Is your home part of the throw-away society?

  TopCat® 17:56 02 Nov 2007

When it comes to food, that is. This report is something the more senior members that have lived through the lean years of food rationing will have no difficulty in recognising. click here

Apparently these days, around 6.7 million tonnes of perfectly good food is thrown away each year. It is confined to the composter, in some cases to feeding the rat population but the vast majority goes to the land-fill sites, adding considerably to the methane released. Not only that, it also means these households and families are throwing away up to £400 a year.

The report lays some of the blame on the demise of home economics from the school curriculum, meaning many adults don't know how to prepare decent meals from left-overs, whilst the article by Professor Tim Lang states: "Teaching proper household skills wasn't seen as important for years. Part of the reason for this was progress, that women were able to get out of the kitchen and into work."

That statement doesn't quite tally with me when I think of the number of women in this country that worked many long hours each day, making munitions, tanks, ships and planes for the war effort. At home they cooked meals for their families with the meagre quantities of ingredients rationed to them each week. Nothing ever went to waste then and today, in my home, this still applies. I'm blessed with a wife that is a wonderful cook who can make a meal out of just about anything that's edible. TC.

  Marko797 18:19 02 Nov 2007

I think the figures *might* be true.

I think also we *do* live in a 'throw away society' and the housewife role (whatever your perception of that might be), as we might have known it, has disappeared, in the main. This is dependent upon which generation you belong to, of course. I also think that many younger wives of today have no interest in cooking a meal from scratch, let alone recycling 'earlier' meals, & even if she did offer to recycle, it would be met with some sort of disdain.

I reckon the microwave has become 'king' mainly, (see how many shelves are full of ready-meals in any supermarket),with take-aways coming a close second. Nutritionaly they are crap, as we know, and can be factored in to high levels of obesity. Seems that we have all become lazy, tired, and wanting a quick fix to everything, and that includes food too.

If this is the case now, what chance do their kids stand in becoming self sufficient & being able to fend for themselves in the future?

  [email protected] 18:25 02 Nov 2007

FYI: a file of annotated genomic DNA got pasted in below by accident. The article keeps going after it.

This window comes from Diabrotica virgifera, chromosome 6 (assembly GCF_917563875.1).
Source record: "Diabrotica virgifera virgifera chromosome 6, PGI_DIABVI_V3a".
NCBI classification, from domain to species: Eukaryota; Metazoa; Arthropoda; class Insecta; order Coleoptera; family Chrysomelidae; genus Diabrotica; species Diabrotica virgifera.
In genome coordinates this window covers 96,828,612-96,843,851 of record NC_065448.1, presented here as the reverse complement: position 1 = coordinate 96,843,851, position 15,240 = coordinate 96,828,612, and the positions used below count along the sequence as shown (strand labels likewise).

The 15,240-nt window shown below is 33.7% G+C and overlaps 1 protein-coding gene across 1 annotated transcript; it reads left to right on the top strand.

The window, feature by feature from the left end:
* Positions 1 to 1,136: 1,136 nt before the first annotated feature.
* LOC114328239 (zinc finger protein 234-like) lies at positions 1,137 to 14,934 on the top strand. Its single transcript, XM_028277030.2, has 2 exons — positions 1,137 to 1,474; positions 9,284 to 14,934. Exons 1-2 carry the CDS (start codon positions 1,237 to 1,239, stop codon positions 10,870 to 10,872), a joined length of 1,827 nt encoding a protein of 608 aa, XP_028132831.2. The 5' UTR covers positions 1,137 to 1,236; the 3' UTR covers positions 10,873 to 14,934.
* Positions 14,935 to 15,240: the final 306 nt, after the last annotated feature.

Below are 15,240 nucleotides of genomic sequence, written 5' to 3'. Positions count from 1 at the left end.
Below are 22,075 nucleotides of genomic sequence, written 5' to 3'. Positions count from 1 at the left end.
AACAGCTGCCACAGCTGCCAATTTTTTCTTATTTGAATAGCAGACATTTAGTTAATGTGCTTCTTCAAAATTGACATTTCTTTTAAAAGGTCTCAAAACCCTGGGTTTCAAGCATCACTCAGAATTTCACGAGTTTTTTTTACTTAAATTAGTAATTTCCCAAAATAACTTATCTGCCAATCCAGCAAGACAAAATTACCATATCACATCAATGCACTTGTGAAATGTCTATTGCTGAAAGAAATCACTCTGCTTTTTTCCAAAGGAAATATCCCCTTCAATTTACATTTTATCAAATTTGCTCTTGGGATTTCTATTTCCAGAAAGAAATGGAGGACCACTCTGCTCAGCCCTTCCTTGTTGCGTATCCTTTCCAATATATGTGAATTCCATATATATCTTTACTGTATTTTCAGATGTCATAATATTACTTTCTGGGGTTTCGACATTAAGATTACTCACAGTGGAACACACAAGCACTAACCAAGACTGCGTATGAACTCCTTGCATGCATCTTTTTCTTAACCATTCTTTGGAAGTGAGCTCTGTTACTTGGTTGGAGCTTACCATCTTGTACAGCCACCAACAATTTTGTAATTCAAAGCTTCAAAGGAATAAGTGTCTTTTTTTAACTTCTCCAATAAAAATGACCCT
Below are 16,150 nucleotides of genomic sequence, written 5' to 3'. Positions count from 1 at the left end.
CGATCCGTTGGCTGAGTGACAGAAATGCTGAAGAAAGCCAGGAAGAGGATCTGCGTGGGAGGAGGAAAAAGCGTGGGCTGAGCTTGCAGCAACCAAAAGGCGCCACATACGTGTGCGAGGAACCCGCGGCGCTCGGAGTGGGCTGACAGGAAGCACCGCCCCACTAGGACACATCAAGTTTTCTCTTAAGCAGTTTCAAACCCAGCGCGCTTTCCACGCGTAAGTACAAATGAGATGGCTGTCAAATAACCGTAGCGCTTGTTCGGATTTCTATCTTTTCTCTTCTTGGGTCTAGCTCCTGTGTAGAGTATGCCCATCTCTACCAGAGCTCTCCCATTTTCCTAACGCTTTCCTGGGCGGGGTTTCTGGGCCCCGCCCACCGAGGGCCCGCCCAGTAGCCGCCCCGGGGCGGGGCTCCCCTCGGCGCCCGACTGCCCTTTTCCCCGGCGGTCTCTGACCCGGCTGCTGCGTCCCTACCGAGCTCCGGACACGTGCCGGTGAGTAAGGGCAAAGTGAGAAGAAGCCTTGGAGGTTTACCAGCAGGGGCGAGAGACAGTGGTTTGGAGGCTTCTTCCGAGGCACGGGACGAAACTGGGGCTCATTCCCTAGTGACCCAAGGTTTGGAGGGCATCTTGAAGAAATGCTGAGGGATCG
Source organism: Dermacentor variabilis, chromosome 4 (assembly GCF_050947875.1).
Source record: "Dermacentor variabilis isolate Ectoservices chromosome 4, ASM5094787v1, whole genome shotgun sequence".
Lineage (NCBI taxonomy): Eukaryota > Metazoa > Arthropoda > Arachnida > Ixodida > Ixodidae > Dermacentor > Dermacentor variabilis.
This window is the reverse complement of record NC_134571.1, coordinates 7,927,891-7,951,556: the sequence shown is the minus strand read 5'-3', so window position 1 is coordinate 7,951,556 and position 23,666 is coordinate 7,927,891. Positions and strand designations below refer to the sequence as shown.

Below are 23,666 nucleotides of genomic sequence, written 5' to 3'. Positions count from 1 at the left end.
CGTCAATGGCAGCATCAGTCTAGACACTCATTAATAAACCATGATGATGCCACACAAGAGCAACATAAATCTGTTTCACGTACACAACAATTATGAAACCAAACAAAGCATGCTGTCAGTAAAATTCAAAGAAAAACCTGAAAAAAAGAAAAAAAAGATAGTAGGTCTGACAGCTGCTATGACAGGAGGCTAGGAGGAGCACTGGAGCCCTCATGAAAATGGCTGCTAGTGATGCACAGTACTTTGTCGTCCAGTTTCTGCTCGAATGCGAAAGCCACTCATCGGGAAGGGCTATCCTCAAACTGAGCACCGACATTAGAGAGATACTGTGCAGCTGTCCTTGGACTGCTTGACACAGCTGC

sadly yes,
Though it drives m nuts!
My parents are of the same generation that lived through the lean times and thats the way i was also brought up(waste not want not).
My other half though similar upbringing chose to rebel and subsequently has a different approach!
Our daughters will need to meet a couple of rich young men
Meal times consist of four different meals,salad ,fruit and veg are the devil.
However,naturally this always forms part of the weekly shop.
If my parents did the shopping we would save £2000 per annum and be much healthier taboot.
£400 per annum...I wish!

  Bingalau 18:45 02 Nov 2007

There's no doubt that although we suffered from rationing during WW2 we were better off in the long run. Even now if you look around the streets the older generation looks fitter than the younger one by a long chalk. I don't think there will be an overcrowding problem in this country or a problem looking after the older generation in about twenty or thirty years time. Because they will not reach that age. Many will die from obesity and related illnesses.
Then with "global Warming" and the majority of the land being flooded by rising sea water, who knows what the outcome will be?

  Bingalau 18:46 02 Nov 2007

By the way, my kids call me "The pessimistic character with the crab apple face"

  Marko797 18:51 02 Nov 2007

Victor Meldrew, Bingalau. With an outlook like that we might as well all go throw ourselves on the nearest train-track.

  Marko797 18:53 02 Nov 2007

Monty Python...I remember we had it so 'ard we were living in a shoe box at t'end of t'road etc...ah, but we were 'appy.

  oresome 19:10 02 Nov 2007

A shoebox! Pure luxury!

  Bingalau 19:15 02 Nov 2007

fourm member, I even found one idiot who threw away bottles of beer because the date had passed. Now he gives them to me.. If I die from drinking out of date beer at least I will die happy?? Anybody got any out of date rum out there?

  Marko797 19:19 02 Nov 2007

we shop weekly (not monthly - don't have the storage) and go equipped with our weekly 'menu planner' and associated list. It ain't rocket science. I suppose we adopt the JIT methodology as opposed to keeping a large inventory. It works for us, although the occasional non-menu item (bag of KP cheese n onion flavoured peanuts) do tend to get into the trolley somehow.

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